11. Progressive supranuclear palsy
    12. Multiple-systems atrophy

    1. Risks Factors for Alzheimer's Disease
    2. Age
      1. Risk increases with age over 65 years
    3. Apo E4 Allele
      1. Confers 8% risk if two alleles
    4. Family History of Alzheimer's Disease
    5. FAD gene
    6. Female gender
    7. Low education
    8. Head Trauma
    9. Myocardial Infarction
    10. Combined CV factors in middle age (odds ratio 3.5)
      1. Hyperlipidemia
      2. Hypertension (increased systolic Blood Pressure)
      3. Kivipelto (2001) BMJ 322:1447-51

    1. Criteria
    2. Insidious, gradual onset (months) of deterioration
      1. Mild to severe fluctuations
      2. All higher cortical functions
    3. Long duration of symptoms
    4. Normal Level of Consciousness, but altered content
      1. See Signs below
    5. Vital signs typically normal

    1. Signs and symptoms
    2. Normal alertness, awareness, attentiveness
    3. No hallucinations or delusions
    4. Disorientation
    5. Memory Impairment (short much more than long term)
      1. New forgetfulness
      2. Difficult word finding
    6. Impaired Executive, Social, or cognitive function
      1. Driving difficulties or getting lost
      2. Neglect of self care and household chores
      3. Difficult money handling
      4. Work mistakes
      5. Judgement and Language impaired
    7. Behavior changes
      1. See Behavior Problems in Dementia
    8. Personality change
      1. Inappropriately friendly or even flirtatious
      2. Affect shallow or blunted or social withdrwal
      3. Frustration to explosive spells
    9. Psychiatric symptoms
      1. Suspiciousness or paranoia
      2. Withdrawal or apathy
      3. Abnormal beliefs or hallucinations

    1. Evaluation
    2. Mental Status Screening (rapid clinic screening)
    3. Mini-Mental Status Exam
      1. Standard decline 3 points per 6 months
      2. Error is +/- 3 points
    4. Addenbrooke's Cognitive Examination (ACE)
      1. Differentiate's Alzheimer's from other dementias
      2. Detect early dementia
    5. Psychometric Testing Indications
      1. Early dementia
      2. Depression
      3. Alcohol vs alzheimer's
      4. Unusual Dementias

    1. Dementia Diagnosis
    2. Amnesia (Wexler)
      1. Short Term Memory
      2. Long Term Memory
    3. One of the following (in addition to Amnesia Above)
      1. Aphasia (communication disorder)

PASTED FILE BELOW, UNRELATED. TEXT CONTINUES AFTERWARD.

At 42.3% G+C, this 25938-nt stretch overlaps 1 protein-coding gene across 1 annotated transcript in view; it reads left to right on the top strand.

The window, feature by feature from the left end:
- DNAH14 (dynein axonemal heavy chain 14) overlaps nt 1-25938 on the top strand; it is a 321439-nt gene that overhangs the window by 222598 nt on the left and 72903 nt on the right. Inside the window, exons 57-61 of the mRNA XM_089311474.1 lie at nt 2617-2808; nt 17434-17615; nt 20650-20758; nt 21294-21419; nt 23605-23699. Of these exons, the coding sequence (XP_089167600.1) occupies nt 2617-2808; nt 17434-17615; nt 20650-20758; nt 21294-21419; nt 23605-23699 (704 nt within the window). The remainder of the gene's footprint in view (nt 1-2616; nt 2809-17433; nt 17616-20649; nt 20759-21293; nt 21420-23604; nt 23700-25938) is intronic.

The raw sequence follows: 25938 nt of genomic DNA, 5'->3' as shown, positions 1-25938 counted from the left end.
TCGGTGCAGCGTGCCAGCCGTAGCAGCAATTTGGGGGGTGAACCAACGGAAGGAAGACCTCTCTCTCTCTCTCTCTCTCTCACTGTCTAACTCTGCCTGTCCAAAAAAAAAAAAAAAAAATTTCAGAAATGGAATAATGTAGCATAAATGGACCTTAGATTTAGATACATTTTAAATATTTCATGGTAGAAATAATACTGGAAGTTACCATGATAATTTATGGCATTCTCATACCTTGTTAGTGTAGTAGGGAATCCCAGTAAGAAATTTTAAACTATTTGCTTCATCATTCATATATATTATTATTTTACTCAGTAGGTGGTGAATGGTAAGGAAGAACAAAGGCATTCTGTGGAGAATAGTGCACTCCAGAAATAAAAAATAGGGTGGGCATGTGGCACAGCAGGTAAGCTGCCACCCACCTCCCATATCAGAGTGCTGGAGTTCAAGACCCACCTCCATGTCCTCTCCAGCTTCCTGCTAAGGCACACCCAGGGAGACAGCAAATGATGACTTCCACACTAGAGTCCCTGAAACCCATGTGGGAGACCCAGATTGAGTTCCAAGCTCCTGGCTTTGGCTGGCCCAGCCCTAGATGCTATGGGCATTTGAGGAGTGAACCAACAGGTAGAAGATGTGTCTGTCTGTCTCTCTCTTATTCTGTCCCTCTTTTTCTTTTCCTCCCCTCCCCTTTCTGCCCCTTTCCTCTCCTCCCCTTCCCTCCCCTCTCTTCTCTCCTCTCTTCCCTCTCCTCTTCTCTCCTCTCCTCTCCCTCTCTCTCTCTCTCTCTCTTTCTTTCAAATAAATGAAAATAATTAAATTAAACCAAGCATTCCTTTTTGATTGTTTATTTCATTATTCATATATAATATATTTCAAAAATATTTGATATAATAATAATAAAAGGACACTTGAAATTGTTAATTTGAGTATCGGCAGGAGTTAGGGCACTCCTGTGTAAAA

2. Apraxia (purposeful Movement Disorder)
      3. Agnosia (sensory interpretation deficit)
      4. Executive Function Disturbance (e.g. Serial 7's)

    1. Exascerbated by
    2. Illness
    3. Hospitalization
    4. Minor surgery
    5. Bereavement

    1. Associated Conditions:
    2. Gait Apraxia
    3. Disinhibited behavior
    4. Slurred speech if Vascular
    5. Anxiety, mood, and sleep disturbance
    6. Delusions and visual hallucinations
    7. Speech rambling, irrelevant, and incoherent
    8. Personality change

    1. Labs and Diagnostic Testing
    2. Goals: Rule out reversible cause (Delirium Causes)
    3. Standard Evaluation
      1. Urinalysis
      2. Complete Blood Count (CBC)
      3. Serum Vitamin B12 Level
      4. Metabolic screen (chem 18, SMA 19)
        1. Serum Electrolytes with Magnesium
        2. Liver Function Tests
      5. Thyroid Stimulating Hormone (TSH)
      6. Syphilis Serology (VDRL or RPR)
      7. CT Head or MRI Head
    4. Possible Evaluation
      1. Erythrocyte Sedimentation Rate (ESR)
      2. Chest XRay
    5. Evaluation only as indicated
      1. Arterial Blood Gas (ABG)
      2. Medication Levels
      3. Electrocardiogram (ECG)
      4. Electroencephalogram (EEG)
        1. Seizure disorder
        2. Creutzfeldt-Jakob Disease
      5. Lyme Titer
      6. Lumbar Puncture for rapidly progressive dementia
        1. Systemic signs and symptoms
        2. Atypical presentation
        3. Cancer
        4. Infectious disease
        5. Hydrocephalus
      7. Apolipoprotein E
      8. Heavy metal screening
      9. Ceruplasmin for Wilson' Disease
      10. Arylsulfatase for metachromatic leukodystrophy
      11. Serum Protein Electrophoresis for Multiple Myeloma
      12. Human Immunodeficiency Virus (HIV)
      13. Connective Tissue Disease
        1. Antinuclear Antibody (ANA)
        2. C3 Complement
        3. C4 Complement
        4. Anti-DS DNA
      14. Urine Toxicologic screen
      15. Urine porphobilinogens

    1. Special Tests (Research use only currently)
    2. Cerebrospinal Fluid for Alzheimer's specific proteins
      1. High tau
      2. Low Beta-Amyloid
    3. MRI Head
      1. Atrophy of hippocampus and temporal lobe
    4. Functional imaging
      1. SPECT scan
      2. PET scan
      3. Functional Head MRI

    1. Course
    2. Cases due to reversible cause: 20%
    3. High index of suspicion for reversibility in elderly

    1. Management
    2. See Dementia Management

    1. Neurology Consultation Indications
    2. Rapidly progressive dementia
    3. Dementia in a young patient
    4. Severe behavior psychiatric abnormalities
    5. Red Flags for uncommon dementia
      1. Significant personality change
      2. Extrapyramidal signs
      3. Rapid progression
      4. Gaze palsy
      5. Urinary Incontinence
      6. Gait abnormality

    1. Resources
    2. See Dementia Resources

    1. References
    2. Daly (1999) J Am Board Fam Pract 12:375-85
    3. Santacruz (2001) Am Fam Physician 63:703-18
    4. (1994) Neurology 44:2203-6
     
  • Alzheimer's Disease (AD), a term coined by Alois Alzheimer in 1907.